Tessa's book review: Devil in the grove: Thurgood Marshall, the Groveland boys, and the dawn of a new America by Gilbert King

   Attorneys Jack Greenberg and Thurgood Marshall with defendant Walter Irvin, center

L to r: NAACP attorney Jack Greenberg, defendant Walter Irvin, NAACP counsel Thurgood Marshall


    Reading like a great novel, Devil in the Grove by Gilbert King captures your attention by sending chills down your spine. And not just once. Case after case is presented in stark, horrifying detail, from the hair-raising attempts made on Thurgood Marshall and other NAACP lawyers to the lynchings, riots, and government corruption found throughout the south in the post-war Jim Crow years.
    Growing up in Jacksonville, Florida, in the 70's, I heard rumors of trouble, even at my own high school. But I personally never saw or heard any racism--my classes were integrated, my church as well, and we never had any trouble when the youth group came to our house. So I was horrified to read that, during the 40's, the largest number of racial incidents happened in the state of Florida. And then to discover that the case on which the book is based took place in Florida.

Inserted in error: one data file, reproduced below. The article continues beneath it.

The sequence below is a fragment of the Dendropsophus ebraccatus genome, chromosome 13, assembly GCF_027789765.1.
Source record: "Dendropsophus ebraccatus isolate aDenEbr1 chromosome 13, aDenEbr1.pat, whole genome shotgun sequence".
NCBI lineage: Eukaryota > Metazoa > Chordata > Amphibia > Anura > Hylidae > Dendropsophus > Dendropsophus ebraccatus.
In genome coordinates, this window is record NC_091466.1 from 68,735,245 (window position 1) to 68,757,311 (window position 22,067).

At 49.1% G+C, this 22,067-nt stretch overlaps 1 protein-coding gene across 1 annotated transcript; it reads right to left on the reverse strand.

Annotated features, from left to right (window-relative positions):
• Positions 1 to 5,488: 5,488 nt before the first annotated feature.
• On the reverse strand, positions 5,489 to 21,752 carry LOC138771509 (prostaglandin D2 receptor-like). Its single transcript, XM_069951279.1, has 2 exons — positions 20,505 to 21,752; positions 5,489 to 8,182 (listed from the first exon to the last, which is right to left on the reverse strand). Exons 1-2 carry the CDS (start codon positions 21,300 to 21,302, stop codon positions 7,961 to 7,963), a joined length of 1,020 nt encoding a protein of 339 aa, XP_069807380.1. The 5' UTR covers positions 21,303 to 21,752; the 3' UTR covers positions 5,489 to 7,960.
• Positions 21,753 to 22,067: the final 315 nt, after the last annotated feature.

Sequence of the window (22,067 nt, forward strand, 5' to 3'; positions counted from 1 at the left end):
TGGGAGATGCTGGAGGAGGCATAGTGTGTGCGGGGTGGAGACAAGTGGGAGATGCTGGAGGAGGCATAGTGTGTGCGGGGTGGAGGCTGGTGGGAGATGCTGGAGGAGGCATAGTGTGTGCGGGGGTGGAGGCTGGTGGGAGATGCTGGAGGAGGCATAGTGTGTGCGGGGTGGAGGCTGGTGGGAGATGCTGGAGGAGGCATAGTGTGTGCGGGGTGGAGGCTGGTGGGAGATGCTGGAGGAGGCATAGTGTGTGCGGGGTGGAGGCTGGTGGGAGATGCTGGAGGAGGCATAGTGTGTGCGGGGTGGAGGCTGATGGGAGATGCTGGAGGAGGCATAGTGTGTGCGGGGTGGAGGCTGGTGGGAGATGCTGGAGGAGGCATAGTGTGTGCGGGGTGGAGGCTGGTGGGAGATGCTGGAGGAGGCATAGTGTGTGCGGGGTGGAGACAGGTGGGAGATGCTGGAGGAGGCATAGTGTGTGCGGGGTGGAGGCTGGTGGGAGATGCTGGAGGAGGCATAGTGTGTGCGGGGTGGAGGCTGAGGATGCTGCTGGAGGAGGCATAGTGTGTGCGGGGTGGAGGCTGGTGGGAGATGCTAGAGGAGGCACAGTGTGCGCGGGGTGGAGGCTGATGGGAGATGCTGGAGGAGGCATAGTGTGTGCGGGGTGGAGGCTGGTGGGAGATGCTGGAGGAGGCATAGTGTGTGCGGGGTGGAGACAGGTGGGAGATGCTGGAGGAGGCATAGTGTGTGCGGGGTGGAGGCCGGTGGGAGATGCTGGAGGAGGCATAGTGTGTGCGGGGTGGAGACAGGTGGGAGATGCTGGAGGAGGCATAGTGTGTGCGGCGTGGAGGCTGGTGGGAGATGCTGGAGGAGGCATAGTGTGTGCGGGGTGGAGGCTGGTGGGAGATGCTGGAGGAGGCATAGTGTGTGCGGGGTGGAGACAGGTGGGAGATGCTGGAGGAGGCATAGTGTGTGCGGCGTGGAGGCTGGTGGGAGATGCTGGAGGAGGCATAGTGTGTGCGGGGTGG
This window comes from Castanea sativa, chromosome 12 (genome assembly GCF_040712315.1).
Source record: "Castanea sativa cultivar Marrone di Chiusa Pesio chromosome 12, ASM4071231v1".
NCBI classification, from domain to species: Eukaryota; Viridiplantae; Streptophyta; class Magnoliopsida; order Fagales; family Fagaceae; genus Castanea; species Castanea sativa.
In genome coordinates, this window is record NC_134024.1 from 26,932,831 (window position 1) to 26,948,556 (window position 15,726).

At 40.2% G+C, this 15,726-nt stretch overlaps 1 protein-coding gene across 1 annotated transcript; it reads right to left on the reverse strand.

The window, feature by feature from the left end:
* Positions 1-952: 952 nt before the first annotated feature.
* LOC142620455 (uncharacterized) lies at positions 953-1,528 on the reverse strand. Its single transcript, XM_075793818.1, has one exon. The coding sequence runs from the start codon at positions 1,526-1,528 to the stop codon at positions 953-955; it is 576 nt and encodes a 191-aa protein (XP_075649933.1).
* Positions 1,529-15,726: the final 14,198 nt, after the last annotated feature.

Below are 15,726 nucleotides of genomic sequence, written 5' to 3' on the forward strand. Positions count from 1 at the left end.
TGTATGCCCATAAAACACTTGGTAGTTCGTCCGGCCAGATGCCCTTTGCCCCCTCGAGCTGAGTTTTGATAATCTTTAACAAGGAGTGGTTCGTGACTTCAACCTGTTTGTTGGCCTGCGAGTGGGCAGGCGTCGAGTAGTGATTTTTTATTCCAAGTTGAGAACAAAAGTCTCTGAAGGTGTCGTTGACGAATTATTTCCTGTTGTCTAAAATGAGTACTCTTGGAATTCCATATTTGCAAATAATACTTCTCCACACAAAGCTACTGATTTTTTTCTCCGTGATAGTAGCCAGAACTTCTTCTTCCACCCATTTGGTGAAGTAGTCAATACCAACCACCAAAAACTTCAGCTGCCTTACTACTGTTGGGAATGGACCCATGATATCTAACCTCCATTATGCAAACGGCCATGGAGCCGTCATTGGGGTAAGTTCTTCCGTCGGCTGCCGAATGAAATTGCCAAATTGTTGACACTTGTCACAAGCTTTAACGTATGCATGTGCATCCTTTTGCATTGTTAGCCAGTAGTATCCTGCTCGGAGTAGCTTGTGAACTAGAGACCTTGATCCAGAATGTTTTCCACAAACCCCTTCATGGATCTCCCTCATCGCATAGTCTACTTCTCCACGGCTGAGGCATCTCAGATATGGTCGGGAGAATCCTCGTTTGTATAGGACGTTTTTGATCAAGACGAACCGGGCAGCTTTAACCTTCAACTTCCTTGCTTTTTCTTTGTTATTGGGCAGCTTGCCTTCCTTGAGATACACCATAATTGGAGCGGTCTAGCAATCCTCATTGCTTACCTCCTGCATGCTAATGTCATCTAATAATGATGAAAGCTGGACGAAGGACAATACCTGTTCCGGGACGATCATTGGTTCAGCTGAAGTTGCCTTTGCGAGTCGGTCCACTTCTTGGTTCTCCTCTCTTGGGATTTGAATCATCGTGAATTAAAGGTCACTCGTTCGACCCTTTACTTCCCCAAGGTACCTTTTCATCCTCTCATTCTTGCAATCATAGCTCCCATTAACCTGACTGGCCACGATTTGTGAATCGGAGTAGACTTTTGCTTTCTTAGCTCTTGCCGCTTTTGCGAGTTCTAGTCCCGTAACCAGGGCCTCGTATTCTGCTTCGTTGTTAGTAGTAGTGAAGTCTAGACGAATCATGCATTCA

Although King loses the chronological thread and confuses the reader from time to time, the book still comes alive like a thriller. We experience vicariously the legal triumphs and advances made by Marshall and the NAACP during those years. Marshall remains unwavering in his work and dedication to advancing civil rights and avoiding entanglements with other issues such as communism. We also get acquainted with Harry Moore, executive secretary of the Florida NAACP, who dies with his wife when their house blows up.  No charges were ever brought. There are many such heroes in this book--real people who made our country what it is today. Highly recommended. ~ Tessa J. Eger   4 out of 5 stars



Tessa's picture

Thanks to Jon Hart for

Thanks to Jon Hart for telling me about this great book and reviewing it for Adult Summer Reading!



janedb's picture

Great review!

It was a thrilling, exciting, tragic and frightening time.  I walked for Civil Rights while in high school in Chicago during the 60's and lived through the thrill of Marshall's elevation to the Supreme Court.  It was a time of intense and necessary societal changes but looking back I seem to remember most the horrible murders; of Medgar Evers, the 3 young college boys just trying to help people to register to vote, of JFK, RFK and MLK.  If you didn't grow up in those days, go back and read some history, like this book.